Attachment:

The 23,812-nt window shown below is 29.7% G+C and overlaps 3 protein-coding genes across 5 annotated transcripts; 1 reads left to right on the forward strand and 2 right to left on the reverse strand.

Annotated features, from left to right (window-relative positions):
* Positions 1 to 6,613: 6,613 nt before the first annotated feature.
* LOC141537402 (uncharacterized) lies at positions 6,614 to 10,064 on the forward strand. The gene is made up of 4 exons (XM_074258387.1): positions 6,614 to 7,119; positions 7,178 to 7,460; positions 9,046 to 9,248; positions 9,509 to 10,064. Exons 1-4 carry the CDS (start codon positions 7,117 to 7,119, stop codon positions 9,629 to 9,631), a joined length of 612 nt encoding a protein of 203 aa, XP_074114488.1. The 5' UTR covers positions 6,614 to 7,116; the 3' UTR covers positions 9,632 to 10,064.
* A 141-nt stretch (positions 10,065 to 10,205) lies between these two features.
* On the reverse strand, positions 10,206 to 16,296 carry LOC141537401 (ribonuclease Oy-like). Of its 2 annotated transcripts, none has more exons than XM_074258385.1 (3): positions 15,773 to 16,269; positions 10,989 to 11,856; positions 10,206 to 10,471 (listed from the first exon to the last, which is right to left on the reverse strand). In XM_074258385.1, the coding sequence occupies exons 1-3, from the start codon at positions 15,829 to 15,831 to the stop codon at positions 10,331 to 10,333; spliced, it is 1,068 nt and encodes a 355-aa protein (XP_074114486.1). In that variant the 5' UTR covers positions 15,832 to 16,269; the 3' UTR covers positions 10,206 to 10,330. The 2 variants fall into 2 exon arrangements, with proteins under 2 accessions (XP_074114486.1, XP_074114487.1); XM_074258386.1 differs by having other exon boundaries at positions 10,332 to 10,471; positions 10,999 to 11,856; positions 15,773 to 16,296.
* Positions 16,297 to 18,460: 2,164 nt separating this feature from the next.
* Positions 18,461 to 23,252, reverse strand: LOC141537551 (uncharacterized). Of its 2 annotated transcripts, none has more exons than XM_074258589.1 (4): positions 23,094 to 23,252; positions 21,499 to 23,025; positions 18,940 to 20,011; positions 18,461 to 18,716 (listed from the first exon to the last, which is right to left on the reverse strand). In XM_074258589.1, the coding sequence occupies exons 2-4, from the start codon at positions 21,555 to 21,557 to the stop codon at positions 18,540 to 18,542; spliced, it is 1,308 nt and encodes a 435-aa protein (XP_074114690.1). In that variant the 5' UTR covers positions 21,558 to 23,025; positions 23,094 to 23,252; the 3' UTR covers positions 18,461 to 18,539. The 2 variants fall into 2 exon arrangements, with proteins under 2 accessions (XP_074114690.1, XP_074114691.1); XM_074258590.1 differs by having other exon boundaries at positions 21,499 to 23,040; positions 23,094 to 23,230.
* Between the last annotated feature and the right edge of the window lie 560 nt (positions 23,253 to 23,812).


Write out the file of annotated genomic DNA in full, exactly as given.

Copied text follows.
The 23,812-nt window shown below is 29.7% G+C and overlaps 3 protein-coding genes across 5 annotated transcripts; 1 reads left to right on the forward strand and 2 right to left on the reverse strand.

Annotated features, from left to right (window-relative positions):
* Positions 1 to 6,613: 6,613 nt before the first annotated feature.
* LOC141537402 (uncharacterized) lies at positions 6,614 to 10,064 on the forward strand. The gene is made up of 4 exons (XM_074258387.1): positions 6,614 to 7,119; positions 7,178 to 7,460; positions 9,046 to 9,248; positions 9,509 to 10,064. Exons 1-4 carry the CDS (start codon positions 7,117 to 7,119, stop codon positions 9,629 to 9,631), a joined length of 612 nt encoding a protein of 203 aa, XP_074114488.1. The 5' UTR covers positions 6,614 to 7,116; the 3' UTR covers positions 9,632 to 10,064.
* A 141-nt stretch (positions 10,065 to 10,205) lies between these two features.
* On the reverse strand, positions 10,206 to 16,296 carry LOC141537401 (ribonuclease Oy-like). Of its 2 annotated transcripts, none has more exons than XM_074258385.1 (3): positions 15,773 to 16,269; positions 10,989 to 11,856; positions 10,206 to 10,471 (listed from the first exon to the last, which is right to left on the reverse strand). In XM_074258385.1, the coding sequence occupies exons 1-3, from the start codon at positions 15,829 to 15,831 to the stop codon at positions 10,331 to 10,333; spliced, it is 1,068 nt and encodes a 355-aa protein (XP_074114486.1). In that variant the 5' UTR covers positions 15,832 to 16,269; the 3' UTR covers positions 10,206 to 10,330. The 2 variants fall into 2 exon arrangements, with proteins under 2 accessions (XP_074114486.1, XP_074114487.1); XM_074258386.1 differs by having other exon boundaries at positions 10,332 to 10,471; positions 10,999 to 11,856; positions 15,773 to 16,296.
* Positions 16,297 to 18,460: 2,164 nt separating this feature from the next.
* Positions 18,461 to 23,252, reverse strand: LOC141537551 (uncharacterized). Of its 2 annotated transcripts, none has more exons than XM_074258589.1 (4): positions 23,094 to 23,252; positions 21,499 to 23,025; positions 18,940 to 20,011; positions 18,461 to 18,716 (listed from the first exon to the last, which is right to left on the reverse strand). In XM_074258589.1, the coding sequence occupies exons 2-4, from the start codon at positions 21,555 to 21,557 to the stop codon at positions 18,540 to 18,542; spliced, it is 1,308 nt and encodes a 435-aa protein (XP_074114690.1). In that variant the 5' UTR covers positions 21,558 to 23,025; positions 23,094 to 23,252; the 3' UTR covers positions 18,461 to 18,539. The 2 variants fall into 2 exon arrangements, with proteins under 2 accessions (XP_074114690.1, XP_074114691.1); XM_074258590.1 differs by having other exon boundaries at positions 21,499 to 23,040; positions 23,094 to 23,230.
* Between the last annotated feature and the right edge of the window lie 560 nt (positions 23,253 to 23,812).